Rabbi Eric Yoffie’s derision of secular Jews and Judaism is receiving a boost from a surprising source. David Silverman has joined him. You can read all about it in a recent Tablet Magazine profile about the leader of the confrontational American Atheists.
Silverman’s certainly not the first nontheist to reject his Jewishness. The great secular humanist, Prof. Paul Kurtz (founder of the Center for Inquiry), famously held a similar position. Israeli author Shlomo Sand just wrote a whole book about it…in Hebrew!
But Silverman, with his famously aggressive media blitzes, has decided specifically to set his sites on us nontheistic Jews:
[W]hile he’s still putting up Christmas-related billboards and arguing with the talking heads on Fox News, this season he has started to focus his atheist activism on a new target: Jews. Silverman wants Jews who don’t believe in God to assert their atheism and stop identifying as Jews.
Like Yoffie, he reasons that Judaism is nothing but a religion:
The only thing world Jewry has in common is the Torah, he says, and as a religious doctrine, the Torah cannot be reconciled with atheistic values.
Anyone who understands anything about the Jewish world should instantly recognize the flaws in this statement.
Do Jews who claim a faith in God really share anything in common in their attitudes about the Torah or Jewish “doctrine”? You might coax them into agreement on a common commitment to monotheism. But this only works because a commitment to monotheism is spectacularly vague. Ask them what they think God did or does and you’ll discover that they don’t really agree about God at all.
Silverman is free to define his Jewish identity and attachments – or lack thereof – in any way he wishes. But he is not free to define mine. I work as a full-time professional Secular Humanistic Jew. I’m pretty sure that this is not a figment of my imagination.
My other issue with Silverman actually has very little to do with Jewishness and a great deal to do with his advocacy for atheism:
Silverman wants Jews who don’t believe in God to assert their atheism and stop identifying as Jews. He believes that nonbelievers should “come out” to their families and friends and in some instances their work colleagues, identifying themselves as atheists. He argues that when religionless Americans avoid the word “atheist” to describe themselves for fear of sounding exclusionary, they are being dishonest. “Atheist is the correct word that has simply been made into a bad word by bigots,” he said, arguing that only the word “atheist” accurately conveys the proper meaning to people who are believers, “and telling the truth benefits everyone.”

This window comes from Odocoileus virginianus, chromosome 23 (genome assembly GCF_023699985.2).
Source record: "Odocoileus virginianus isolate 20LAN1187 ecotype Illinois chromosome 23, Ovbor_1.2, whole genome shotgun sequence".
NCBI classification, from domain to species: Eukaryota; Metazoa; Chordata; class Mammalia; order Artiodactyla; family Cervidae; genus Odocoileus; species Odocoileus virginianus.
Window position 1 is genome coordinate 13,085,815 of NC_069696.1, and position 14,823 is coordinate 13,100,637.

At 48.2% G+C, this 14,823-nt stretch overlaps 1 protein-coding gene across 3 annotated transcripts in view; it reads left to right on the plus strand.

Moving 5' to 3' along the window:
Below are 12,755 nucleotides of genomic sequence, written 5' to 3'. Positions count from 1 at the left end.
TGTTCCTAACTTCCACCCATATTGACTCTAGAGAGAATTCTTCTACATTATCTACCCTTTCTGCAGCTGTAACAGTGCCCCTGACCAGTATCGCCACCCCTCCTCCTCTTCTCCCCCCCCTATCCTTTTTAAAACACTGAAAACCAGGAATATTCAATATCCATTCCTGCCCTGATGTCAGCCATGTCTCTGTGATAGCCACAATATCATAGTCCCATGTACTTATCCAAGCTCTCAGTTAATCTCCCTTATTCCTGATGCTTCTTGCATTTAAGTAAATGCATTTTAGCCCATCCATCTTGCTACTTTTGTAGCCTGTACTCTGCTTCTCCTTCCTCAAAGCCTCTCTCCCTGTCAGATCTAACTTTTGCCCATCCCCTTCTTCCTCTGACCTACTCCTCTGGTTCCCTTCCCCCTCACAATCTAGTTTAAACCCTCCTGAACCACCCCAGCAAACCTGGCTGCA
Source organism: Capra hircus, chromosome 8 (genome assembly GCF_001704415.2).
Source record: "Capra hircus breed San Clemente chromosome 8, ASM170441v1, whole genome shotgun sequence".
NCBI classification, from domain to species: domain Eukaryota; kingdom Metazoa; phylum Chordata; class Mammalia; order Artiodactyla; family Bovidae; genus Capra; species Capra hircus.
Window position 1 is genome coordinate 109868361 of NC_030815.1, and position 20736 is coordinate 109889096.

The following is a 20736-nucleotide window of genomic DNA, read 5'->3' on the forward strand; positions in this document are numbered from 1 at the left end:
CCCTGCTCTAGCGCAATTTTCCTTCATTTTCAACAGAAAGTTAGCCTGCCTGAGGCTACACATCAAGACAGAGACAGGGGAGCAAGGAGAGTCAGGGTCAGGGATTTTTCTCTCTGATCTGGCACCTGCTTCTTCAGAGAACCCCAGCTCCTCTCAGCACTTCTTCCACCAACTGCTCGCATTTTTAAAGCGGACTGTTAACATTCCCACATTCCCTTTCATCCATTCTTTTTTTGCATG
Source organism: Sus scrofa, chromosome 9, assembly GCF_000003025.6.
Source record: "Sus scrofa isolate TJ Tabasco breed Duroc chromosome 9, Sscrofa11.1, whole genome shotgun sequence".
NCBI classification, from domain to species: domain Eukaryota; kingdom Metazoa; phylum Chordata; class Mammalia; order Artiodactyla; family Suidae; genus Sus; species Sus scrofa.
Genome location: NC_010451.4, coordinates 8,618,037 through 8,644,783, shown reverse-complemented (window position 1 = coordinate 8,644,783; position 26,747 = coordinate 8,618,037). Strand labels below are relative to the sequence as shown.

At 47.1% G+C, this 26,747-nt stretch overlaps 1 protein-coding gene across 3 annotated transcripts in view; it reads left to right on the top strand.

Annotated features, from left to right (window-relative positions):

The Tablet profile also describes his goal of uniting atheists:
Silverman’s rejection of his Jewishness fits together nicely with his long term goal of creating a cohesive voice for the atheist movement, which is rife with ideological divisions. He laments the fact that of the American population, 20 percent say they do not believe in a higher power, but only 2 percent to 3 percent self-identify as atheists. “Some call themselves secular humanists, and many call themselves Jews,” says Silverman, a term he argues is particularly damaging to the cause. When atheists call themselves Jews, it implies theism, he says, which “makes atheists look small and negates a learning opportunity.”
I join him in lamenting that so many people avoid the word atheist when it is the right word to describe themselves. But calling myself a secular humanist in no way obscures my atheism.
Unlike Silverman, I do not believe that there exists any such thing as “atheist values.” This is also self-evident. The Soviet Union was an atheist country. I certainly do not share its values. Ayn Rand was an atheist. Her values generally disgust me. Atheism is not a value system. It may lead you to adopt or reject a certain set of values, but it provides no values of its own.
Secular humanism is a real value system. It is shared by those who call themselves atheists, agnostics, ignostics and even deists. It is inclusive and positive. We can form communities around it; communities that are built on shared values and mutual needs…and, yes, even communities that are framed by Jewish culture.
Jewish civilization always had a profoundly religious element just as pretty much every single pre-modern culture had a profoundly religious element! But this is its history, not its destiny.
I genuinely believe that theism will one day fade from the pages of human history. However, the human need for ceremonies, identities and communities of conviction will not disappear. I challenge David Silverman to explain how his “atheistic values” will answer those needs.